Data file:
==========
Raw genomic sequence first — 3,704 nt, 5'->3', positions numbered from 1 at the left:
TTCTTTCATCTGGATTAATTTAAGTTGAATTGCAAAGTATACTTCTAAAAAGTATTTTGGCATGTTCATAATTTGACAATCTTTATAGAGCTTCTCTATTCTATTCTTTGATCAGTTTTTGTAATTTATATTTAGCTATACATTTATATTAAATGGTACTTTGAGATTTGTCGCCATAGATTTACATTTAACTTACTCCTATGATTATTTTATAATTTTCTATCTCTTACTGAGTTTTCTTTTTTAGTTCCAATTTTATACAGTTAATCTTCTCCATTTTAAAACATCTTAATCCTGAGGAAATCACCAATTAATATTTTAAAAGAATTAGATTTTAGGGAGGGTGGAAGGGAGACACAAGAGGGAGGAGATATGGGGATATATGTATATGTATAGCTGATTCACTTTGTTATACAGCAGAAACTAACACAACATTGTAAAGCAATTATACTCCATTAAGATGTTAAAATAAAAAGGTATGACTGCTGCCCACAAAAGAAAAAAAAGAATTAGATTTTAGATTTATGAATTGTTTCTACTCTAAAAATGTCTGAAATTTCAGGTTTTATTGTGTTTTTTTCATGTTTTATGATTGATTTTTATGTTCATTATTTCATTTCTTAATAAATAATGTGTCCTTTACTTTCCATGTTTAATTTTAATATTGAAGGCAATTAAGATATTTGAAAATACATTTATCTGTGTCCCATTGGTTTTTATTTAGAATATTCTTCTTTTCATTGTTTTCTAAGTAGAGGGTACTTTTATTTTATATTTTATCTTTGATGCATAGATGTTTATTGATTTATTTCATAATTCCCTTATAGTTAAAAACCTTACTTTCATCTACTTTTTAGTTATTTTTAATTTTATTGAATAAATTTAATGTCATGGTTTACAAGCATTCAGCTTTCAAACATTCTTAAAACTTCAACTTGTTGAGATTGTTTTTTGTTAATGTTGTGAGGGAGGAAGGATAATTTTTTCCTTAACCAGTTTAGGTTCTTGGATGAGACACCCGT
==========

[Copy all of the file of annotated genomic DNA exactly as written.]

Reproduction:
Raw genomic sequence first — 3,704 nt, 5'->3', positions numbered from 1 at the left:
TTCTTTCATCTGGATTAATTTAAGTTGAATTGCAAAGTATACTTCTAAAAAGTATTTTGGCATGTTCATAATTTGACAATCTTTATAGAGCTTCTCTATTCTATTCTTTGATCAGTTTTTGTAATTTATATTTAGCTATACATTTATATTAAATGGTACTTTGAGATTTGTCGCCATAGATTTACATTTAACTTACTCCTATGATTATTTTATAATTTTCTATCTCTTACTGAGTTTTCTTTTTTAGTTCCAATTTTATACAGTTAATCTTCTCCATTTTAAAACATCTTAATCCTGAGGAAATCACCAATTAATATTTTAAAAGAATTAGATTTTAGGGAGGGTGGAAGGGAGACACAAGAGGGAGGAGATATGGGGATATATGTATATGTATAGCTGATTCACTTTGTTATACAGCAGAAACTAACACAACATTGTAAAGCAATTATACTCCATTAAGATGTTAAAATAAAAAGGTATGACTGCTGCCCACAAAAGAAAAAAAAGAATTAGATTTTAGATTTATGAATTGTTTCTACTCTAAAAATGTCTGAAATTTCAGGTTTTATTGTGTTTTTTTCATGTTTTATGATTGATTTTTATGTTCATTATTTCATTTCTTAATAAATAATGTGTCCTTTACTTTCCATGTTTAATTTTAATATTGAAGGCAATTAAGATATTTGAAAATACATTTATCTGTGTCCCATTGGTTTTTATTTAGAATATTCTTCTTTTCATTGTTTTCTAAGTAGAGGGTACTTTTATTTTATATTTTATCTTTGATGCATAGATGTTTATTGATTTATTTCATAATTCCCTTATAGTTAAAAACCTTACTTTCATCTACTTTTTAGTTATTTTTAATTTTATTGAATAAATTTAATGTCATGGTTTACAAGCATTCAGCTTTCAAACATTCTTAAAACTTCAACTTGTTGAGATTGTTTTTTGTTAATGTTGTGAGGGAGGAAGGATAATTTTTTCCTTAACCAGTTTAGGTTCTTGGATGAGACACCCGT